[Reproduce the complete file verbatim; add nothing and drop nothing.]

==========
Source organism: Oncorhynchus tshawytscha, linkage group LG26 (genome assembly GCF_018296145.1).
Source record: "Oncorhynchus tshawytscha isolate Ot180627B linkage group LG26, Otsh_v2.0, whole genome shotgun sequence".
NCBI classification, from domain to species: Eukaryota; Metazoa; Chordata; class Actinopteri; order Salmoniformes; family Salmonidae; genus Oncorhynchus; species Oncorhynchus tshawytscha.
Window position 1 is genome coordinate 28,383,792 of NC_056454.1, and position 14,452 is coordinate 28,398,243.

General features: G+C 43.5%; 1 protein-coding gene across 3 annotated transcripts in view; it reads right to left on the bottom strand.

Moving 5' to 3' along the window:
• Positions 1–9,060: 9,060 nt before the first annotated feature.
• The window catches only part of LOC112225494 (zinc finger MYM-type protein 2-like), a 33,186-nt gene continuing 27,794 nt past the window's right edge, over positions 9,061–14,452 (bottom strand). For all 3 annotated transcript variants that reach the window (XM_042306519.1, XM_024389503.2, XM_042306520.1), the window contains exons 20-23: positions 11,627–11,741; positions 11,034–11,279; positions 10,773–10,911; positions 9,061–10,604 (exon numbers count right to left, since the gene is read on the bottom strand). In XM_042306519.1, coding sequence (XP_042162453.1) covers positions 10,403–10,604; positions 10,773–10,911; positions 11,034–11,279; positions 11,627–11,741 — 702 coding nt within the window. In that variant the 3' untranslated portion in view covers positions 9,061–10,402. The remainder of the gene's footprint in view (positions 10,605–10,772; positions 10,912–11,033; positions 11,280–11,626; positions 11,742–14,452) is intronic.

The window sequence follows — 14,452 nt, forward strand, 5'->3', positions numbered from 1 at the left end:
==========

Source organism: Oncorhynchus tshawytscha, linkage group LG26 (genome assembly GCF_018296145.1).
Source record: "Oncorhynchus tshawytscha isolate Ot180627B linkage group LG26, Otsh_v2.0, whole genome shotgun sequence".
NCBI classification, from domain to species: Eukaryota; Metazoa; Chordata; class Actinopteri; order Salmoniformes; family Salmonidae; genus Oncorhynchus; species Oncorhynchus tshawytscha.
Window position 1 is genome coordinate 28,383,792 of NC_056454.1, and position 14,452 is coordinate 28,398,243.

General features: G+C 43.5%; 1 protein-coding gene across 3 annotated transcripts in view; it reads right to left on the bottom strand.

Moving 5' to 3' along the window:
• Positions 1–9,060: 9,060 nt before the first annotated feature.
• The window catches only part of LOC112225494 (zinc finger MYM-type protein 2-like), a 33,186-nt gene continuing 27,794 nt past the window's right edge, over positions 9,061–14,452 (bottom strand). For all 3 annotated transcript variants that reach the window (XM_042306519.1, XM_024389503.2, XM_042306520.1), the window contains exons 20-23: positions 11,627–11,741; positions 11,034–11,279; positions 10,773–10,911; positions 9,061–10,604 (exon numbers count right to left, since the gene is read on the bottom strand). In XM_042306519.1, coding sequence (XP_042162453.1) covers positions 10,403–10,604; positions 10,773–10,911; positions 11,034–11,279; positions 11,627–11,741 — 702 coding nt within the window. In that variant the 3' untranslated portion in view covers positions 9,061–10,402. The remainder of the gene's footprint in view (positions 10,605–10,772; positions 10,912–11,033; positions 11,280–11,626; positions 11,742–14,452) is intronic.

The window sequence follows — 14,452 nt, forward strand, 5'->3', positions numbered from 1 at the left end: